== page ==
Etta Kilbane Hyperthermia Suite
- What is hyperthermia?
- How does hyperthermia work?
- What patients are candidates for hyperthermia?
- What is the hyperthermia treatment process?
- What are possible side effects of hyperthermia treatment?
What is hyperthermia?
The word hyperthermia means "elevated body temperature" and in a medical context refers to the use of heat in the treatment of disease. The idea of using heat to shrink tumors is documented in records that date back to the early Egyptians and ancient Greeks. It was not until recently, however, that body temperatures could be raised in an effective and safe manner. Exactly how hyperthermia works is complex and still under investigation, but clinical research has demonstrated that hyperthermia both causes tumor regression on its own and increases the sensitivity of tumor cells to radiation and chemotherapy.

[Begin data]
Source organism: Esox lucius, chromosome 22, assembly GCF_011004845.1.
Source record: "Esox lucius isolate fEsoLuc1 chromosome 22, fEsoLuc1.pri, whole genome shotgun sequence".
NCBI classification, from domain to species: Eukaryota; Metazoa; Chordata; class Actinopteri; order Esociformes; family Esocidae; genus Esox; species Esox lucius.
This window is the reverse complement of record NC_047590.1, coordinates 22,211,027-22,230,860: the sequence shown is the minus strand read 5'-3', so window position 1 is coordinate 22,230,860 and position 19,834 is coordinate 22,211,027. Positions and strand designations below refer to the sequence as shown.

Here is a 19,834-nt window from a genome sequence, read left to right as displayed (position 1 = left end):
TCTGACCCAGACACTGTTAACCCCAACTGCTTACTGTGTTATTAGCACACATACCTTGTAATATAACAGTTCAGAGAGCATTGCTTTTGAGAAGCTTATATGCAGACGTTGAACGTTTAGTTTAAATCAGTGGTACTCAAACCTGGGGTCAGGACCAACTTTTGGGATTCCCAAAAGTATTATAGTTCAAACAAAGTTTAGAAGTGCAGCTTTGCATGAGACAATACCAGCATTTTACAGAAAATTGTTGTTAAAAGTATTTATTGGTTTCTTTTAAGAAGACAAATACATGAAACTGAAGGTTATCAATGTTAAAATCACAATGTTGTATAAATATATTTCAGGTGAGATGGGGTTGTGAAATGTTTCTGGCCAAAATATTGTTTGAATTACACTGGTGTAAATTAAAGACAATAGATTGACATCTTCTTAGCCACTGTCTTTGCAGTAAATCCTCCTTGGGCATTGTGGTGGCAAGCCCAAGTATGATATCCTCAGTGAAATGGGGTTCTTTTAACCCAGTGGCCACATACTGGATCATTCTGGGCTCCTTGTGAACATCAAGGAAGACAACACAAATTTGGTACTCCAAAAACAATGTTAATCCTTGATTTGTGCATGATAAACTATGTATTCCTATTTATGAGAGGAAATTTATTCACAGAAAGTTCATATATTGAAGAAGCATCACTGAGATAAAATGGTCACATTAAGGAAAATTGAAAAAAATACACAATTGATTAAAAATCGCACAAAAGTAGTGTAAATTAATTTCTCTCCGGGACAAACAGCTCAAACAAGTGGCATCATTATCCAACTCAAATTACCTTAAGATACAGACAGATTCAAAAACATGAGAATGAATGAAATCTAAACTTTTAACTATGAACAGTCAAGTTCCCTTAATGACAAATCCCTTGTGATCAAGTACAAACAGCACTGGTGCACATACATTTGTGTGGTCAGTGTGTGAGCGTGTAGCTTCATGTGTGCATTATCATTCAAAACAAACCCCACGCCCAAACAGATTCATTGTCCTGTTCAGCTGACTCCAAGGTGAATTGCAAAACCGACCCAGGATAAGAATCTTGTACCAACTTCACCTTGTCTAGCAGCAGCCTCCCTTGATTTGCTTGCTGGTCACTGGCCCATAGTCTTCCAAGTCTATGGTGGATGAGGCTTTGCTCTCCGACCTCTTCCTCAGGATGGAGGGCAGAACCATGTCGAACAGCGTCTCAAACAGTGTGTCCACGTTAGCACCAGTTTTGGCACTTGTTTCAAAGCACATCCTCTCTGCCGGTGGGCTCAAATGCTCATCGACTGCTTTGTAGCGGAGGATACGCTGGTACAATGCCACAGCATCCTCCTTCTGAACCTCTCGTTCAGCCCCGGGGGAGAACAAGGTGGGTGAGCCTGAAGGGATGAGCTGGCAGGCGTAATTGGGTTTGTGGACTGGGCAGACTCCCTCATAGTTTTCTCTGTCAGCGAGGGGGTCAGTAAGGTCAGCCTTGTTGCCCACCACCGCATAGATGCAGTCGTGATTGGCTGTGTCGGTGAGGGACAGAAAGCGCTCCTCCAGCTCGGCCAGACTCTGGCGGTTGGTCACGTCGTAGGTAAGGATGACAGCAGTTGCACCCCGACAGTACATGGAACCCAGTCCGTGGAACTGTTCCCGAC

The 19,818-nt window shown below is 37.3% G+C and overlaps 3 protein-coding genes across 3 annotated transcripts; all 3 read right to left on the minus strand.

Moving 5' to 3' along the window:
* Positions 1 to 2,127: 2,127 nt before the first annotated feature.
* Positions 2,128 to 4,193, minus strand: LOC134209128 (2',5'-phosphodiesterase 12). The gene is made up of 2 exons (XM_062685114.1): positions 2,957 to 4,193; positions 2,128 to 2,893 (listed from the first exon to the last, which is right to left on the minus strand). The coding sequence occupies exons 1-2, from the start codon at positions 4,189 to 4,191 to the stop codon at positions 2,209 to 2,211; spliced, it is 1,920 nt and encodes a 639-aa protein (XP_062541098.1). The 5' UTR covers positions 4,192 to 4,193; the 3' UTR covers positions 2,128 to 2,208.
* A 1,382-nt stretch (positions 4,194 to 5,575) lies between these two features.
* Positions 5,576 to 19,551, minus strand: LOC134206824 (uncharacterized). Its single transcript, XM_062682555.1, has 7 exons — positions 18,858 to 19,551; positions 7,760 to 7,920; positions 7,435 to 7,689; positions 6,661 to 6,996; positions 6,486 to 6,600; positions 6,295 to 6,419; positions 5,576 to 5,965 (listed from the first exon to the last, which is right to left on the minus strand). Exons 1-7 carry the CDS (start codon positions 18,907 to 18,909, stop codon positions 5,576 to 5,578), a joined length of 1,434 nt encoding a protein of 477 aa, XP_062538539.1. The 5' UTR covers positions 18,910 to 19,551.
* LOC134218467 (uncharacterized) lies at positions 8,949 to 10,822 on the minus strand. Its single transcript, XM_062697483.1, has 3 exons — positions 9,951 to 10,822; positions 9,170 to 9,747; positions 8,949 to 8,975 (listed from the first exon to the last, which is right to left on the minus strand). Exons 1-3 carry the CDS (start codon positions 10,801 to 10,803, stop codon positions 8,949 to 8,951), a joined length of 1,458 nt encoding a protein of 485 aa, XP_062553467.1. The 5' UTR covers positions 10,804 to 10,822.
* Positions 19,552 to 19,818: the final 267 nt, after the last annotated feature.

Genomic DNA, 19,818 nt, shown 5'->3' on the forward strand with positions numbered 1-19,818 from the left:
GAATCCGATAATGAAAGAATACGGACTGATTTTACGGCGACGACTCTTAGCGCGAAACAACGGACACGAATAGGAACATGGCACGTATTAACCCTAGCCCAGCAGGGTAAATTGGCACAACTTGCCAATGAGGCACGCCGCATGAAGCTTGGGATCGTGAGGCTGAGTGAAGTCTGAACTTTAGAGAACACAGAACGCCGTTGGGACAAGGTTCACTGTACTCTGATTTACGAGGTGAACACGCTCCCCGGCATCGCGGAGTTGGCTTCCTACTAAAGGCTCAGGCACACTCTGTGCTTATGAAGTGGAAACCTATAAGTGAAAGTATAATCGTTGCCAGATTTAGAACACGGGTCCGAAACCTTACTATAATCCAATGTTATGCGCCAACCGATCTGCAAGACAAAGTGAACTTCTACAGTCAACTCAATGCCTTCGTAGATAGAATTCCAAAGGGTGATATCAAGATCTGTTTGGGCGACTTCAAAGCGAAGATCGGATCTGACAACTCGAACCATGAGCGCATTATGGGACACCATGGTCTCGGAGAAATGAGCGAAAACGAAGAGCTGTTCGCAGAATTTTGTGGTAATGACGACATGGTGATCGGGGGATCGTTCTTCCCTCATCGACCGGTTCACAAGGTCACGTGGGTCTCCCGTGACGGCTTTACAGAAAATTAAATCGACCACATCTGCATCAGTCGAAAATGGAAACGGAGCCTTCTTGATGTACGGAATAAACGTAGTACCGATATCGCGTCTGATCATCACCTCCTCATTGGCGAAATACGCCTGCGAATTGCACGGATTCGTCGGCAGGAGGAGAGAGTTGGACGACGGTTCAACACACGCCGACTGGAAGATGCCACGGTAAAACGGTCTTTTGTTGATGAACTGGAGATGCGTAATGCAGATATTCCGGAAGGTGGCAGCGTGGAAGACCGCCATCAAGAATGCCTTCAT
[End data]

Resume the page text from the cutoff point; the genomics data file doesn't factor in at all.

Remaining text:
The main forms of hyperthermia used in patients with cancer currently fall into three categories: whole-body systemic hyperthermia, regional hyperthermia and local, site-specific hyperthermia. Most clinical experience has been with local hyperthermia in the treatment of superficial tumors 1 to 8 centimeters from the surface of the skin. Treating tumors deeper than 8 centimeters is complex, and appropriate techniques are still evolving.
Local or regional hyperthermia treatment most often involves the use of ultrasound, microwaves or radio-frequency (RF)-induced currents to raise body temperatures at a specific site. The temperature range achieved is 41-45 degrees Celsius or 106-113 degrees Fahrenheit, similar to a hot bath.